Hailo is about 9 months younger than Uber. Travis Kalanick, founder of Uber, created an on-demand service similar to Adison Lee which is great - 3000 - 4000 cars without carrying the costs of the assets. They run the network, build the brand and get drivers to bring their own cars.

Both companies faced the same problem: when you go into a market place that relies on supply and demand, how do you break that? How do you get passengers when there are no drivers? How do you get drivers when there are no passengers? Jay Bregman, CEO of Hailo told me, "we really have a novel solution for this; we are going to build an app for drivers to solve their problems and sprinkle passengers on top of that." The passengers are not integral to solving their problems. The company built these features into an app-since smart phones can track you wherever you are, they can figure out whether you have a passenger on board or not, they can tell you at the end of the day via automatic analytics that you spent 50% of your day empty or 90% of your day empty. It can create a network amongst drivers, so when drivers see there is more demand, i.e. if there is a concert, they can broadcast this message to the network of drivers. They were able to use credit cards and actually process payments on the spot especially since around 85% of cabs journeys in London are based on credit cards. When Hailo started this figure was about 3%. So this took off well, they got a few thousand drivers on the road using this day in day out for 8 - 9 hours a day.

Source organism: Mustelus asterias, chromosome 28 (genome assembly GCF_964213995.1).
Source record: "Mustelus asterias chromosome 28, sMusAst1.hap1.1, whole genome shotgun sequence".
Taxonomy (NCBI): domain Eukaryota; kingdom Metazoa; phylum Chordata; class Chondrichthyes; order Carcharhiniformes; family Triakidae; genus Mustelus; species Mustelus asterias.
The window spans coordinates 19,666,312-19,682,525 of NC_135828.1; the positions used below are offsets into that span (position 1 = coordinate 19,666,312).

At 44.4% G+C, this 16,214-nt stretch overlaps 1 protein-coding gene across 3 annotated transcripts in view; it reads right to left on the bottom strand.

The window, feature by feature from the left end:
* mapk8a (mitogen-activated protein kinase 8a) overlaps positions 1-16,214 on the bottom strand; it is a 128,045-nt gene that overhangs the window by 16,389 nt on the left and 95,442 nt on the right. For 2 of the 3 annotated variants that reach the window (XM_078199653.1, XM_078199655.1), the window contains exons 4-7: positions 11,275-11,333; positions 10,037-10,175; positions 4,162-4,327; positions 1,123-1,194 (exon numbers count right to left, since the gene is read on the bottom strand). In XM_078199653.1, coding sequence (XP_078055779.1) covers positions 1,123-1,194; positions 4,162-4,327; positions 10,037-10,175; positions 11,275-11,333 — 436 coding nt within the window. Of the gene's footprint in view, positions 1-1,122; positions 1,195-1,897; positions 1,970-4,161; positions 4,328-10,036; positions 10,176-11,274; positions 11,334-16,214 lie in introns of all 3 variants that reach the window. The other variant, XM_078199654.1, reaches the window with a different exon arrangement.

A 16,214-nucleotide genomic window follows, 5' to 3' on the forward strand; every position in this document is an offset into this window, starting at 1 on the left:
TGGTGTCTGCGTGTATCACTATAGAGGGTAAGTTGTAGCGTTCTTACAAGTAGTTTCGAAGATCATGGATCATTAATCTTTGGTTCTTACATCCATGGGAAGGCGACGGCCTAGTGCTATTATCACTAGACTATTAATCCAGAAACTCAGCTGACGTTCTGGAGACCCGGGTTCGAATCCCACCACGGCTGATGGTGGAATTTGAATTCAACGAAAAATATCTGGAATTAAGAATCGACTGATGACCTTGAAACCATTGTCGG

After this, it was a piece of cake designing the passenger app . The big challenge for them was not about providing the supply for drivers; the challenge was getting people to hit the 'pick me up' button, getting their credit cards and actually going through with the journey.

Uber did something different; they started off in San Francisco where taking a taxi 5 years ago was horrible - terrible service and impolite drivers. They started by recruiting the small players. Uber paid 20% above the fare if drivers accepted 100% of their jobs and provided the drivers with iPhones so they could use the Uber app. It took them a year to get around 2000 drivers and 4 years after that they had 300 000 drivers which is great growth.

Uber and Hailo are examples of products which fit the market. They built a model, figured out how to get drivers on board, found out how to get passengers on board, figured out how to make an advantageous product or service and fundamentally profitable business. Per transaction, Hailo charged 10% margin on the cab fare. Uber charged 30% but this was only after they demonstrated a huge success in London.

Uber was a great success in San Francisco and scaled this model to other cities, securing huge investment. For Hailo it worked great in cities such as Madrid, Barcelona, and Dublin and in a few Asian countries.